While the West provides the stereotype, the forests In the East, programs supporting wilderness protecof the East have profoundly influenced the wilderness tions and wilderness stewardship are engaging a new construct, and greatly inspired those that fostered the America, an America filled with a more diverse and dybirth of the wilderness movement. namic population. For example, the Southern Appalachian Bob Marshall found his love of wild places scrambling Wilderness Stewards (SAWS) program of The Wilderness to the top of New York’s Adirondacks. Howard Zahniser, Society promotes stewardship and engagement through author of the Wilderness Act, also found inspiration early in trail maintenance. Volunteers help maintain important his life through those same ridges. Other early champions Wilderness area trails while also learning leadership of wilderness, like Harvey Broome and Benton MacKaye, skills, Leave No Trace and Wilderness First Aid skills, and prowled around the Appalachian range from Georgia to measuring and mitigating the negative impacts that close New England. Broome was instrumental in protecting what proximity to major urban areas can have on wild places. is now the Great Smoky Mountains National Park while This immersion in wilderness fosters a life-long apMacKaye provided the vision and inspiration for the Appapreciation of these incredible places and underlines how lachian Trail. In 1935, these four visionaries and four other accessible they are to residents of the East. By working like-minded individuals founded The Wilderness Society. in wilderness, the volunteer stewards join the line of Despite providing inspiration to many of the early protection that inspired Broome, Mackaye, Marshall, and pioneers of the wilderness ethic, the eastern United States Frank—experiencing leading to loving, and loving leading was not front-and-center when the Wilderness Act passed to protecting. Many participants take their passion to the 50 years ago. Only three areas east of the Great Lakes were next level and train to become Wilderness Rangers— protected through 1964’s landmark legislation; the Shining patrolling eastern Wilderness areas, helping hikers, Rock and Linville Gorge Wildernesses of North Carolina coordinating maintenance, and working with trail crews. and the Great Gulf Wilderness of New Hampshire. In 2014, the National Wilderness Preservation System Since the passage of the Wilderness Act, the East’s place reaches from Puerto Rico to the Hawaiian Islands. In the in wilderness legislation has grown and evolved. Eastern East, the roots of wilderness stretch back across time to Wilderness areas now play a major role in the entire system those that first envisioned wilderness as a concept and of protected public lands. Millions of Americans have Wila special designation. Those same roots today give rise to derness areas just beyond their urban homes, up and down programs like SAWS, so that tomorrow we will have new the Eastern Seaboard. The relative ease of access to these champions to follow. lands, and the wilderness ideals they introduce, will continue to inspire the next generation of conservation Bill Hodge leaders. The ecological challenges Bill is the Director of Southern Appalachian Wilderness Stewards. He faced in the East expand American serves on the board of the National Wilderness Stewardship Alliance, understanding of where clean water is a recipient of the Bob Marshall Award, and was recognized by the originates and where threatened White House as Champion of Change in building the Next Generation species can seek refuge from a rapidly of Conservation Leaders. Reach him at billhodge@trailcrews.org. changing planet.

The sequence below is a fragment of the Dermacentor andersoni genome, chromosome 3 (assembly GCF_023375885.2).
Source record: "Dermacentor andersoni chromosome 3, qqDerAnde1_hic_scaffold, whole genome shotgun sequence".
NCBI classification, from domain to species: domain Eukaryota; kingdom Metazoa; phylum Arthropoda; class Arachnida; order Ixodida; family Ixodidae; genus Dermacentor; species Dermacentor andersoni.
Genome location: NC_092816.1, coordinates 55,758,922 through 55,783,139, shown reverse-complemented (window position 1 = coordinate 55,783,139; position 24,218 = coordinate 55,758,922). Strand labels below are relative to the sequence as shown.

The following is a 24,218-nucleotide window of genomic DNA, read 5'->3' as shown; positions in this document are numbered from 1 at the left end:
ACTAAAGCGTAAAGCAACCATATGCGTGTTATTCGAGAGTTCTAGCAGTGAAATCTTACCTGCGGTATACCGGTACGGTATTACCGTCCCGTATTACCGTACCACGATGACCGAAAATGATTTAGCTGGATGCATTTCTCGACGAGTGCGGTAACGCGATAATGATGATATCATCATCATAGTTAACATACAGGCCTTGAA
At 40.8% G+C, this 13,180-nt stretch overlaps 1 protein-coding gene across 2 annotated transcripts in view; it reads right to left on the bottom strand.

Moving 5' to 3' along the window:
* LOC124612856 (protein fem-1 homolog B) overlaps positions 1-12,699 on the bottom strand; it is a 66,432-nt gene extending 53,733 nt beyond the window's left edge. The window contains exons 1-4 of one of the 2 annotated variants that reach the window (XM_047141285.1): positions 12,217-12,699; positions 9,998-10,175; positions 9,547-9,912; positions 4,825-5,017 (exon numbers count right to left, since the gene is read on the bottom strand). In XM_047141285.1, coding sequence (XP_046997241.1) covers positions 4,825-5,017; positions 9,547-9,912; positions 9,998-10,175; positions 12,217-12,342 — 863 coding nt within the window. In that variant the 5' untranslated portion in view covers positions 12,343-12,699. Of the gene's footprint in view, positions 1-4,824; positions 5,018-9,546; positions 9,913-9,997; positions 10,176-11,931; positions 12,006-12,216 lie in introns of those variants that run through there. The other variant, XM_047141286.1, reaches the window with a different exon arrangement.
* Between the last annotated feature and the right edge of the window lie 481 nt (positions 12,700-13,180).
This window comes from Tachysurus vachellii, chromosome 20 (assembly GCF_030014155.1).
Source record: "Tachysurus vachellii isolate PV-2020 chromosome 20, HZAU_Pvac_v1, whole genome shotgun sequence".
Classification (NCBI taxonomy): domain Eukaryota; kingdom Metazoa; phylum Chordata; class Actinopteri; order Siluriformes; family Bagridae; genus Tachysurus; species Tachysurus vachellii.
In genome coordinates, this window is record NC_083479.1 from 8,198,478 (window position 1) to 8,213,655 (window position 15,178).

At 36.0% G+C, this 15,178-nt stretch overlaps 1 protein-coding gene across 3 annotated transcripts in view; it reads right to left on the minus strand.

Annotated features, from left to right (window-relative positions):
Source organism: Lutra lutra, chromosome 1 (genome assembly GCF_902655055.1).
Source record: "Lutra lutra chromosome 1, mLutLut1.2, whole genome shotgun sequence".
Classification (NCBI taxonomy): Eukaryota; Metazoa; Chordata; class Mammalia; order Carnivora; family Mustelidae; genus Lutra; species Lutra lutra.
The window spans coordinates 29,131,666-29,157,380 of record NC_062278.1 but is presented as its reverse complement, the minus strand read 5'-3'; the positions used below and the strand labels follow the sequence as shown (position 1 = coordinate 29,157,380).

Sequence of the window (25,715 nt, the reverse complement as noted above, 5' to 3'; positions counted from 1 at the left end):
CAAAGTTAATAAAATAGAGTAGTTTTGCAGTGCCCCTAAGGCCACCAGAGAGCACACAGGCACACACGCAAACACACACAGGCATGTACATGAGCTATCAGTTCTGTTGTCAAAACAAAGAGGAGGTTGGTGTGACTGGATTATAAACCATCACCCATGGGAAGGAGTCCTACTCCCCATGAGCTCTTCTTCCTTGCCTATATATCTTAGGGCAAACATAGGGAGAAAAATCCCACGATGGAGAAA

Summer – Fall 2014

5


wilderness timeline

1892

SIERRA

CLUB FOUNDED AND LED BY JOHN MUIR.

1920-1929

Aldo Leopold, Arthur Carhart and Robert Sterling Yard begin writing about a national wilderness preservation policy.

1970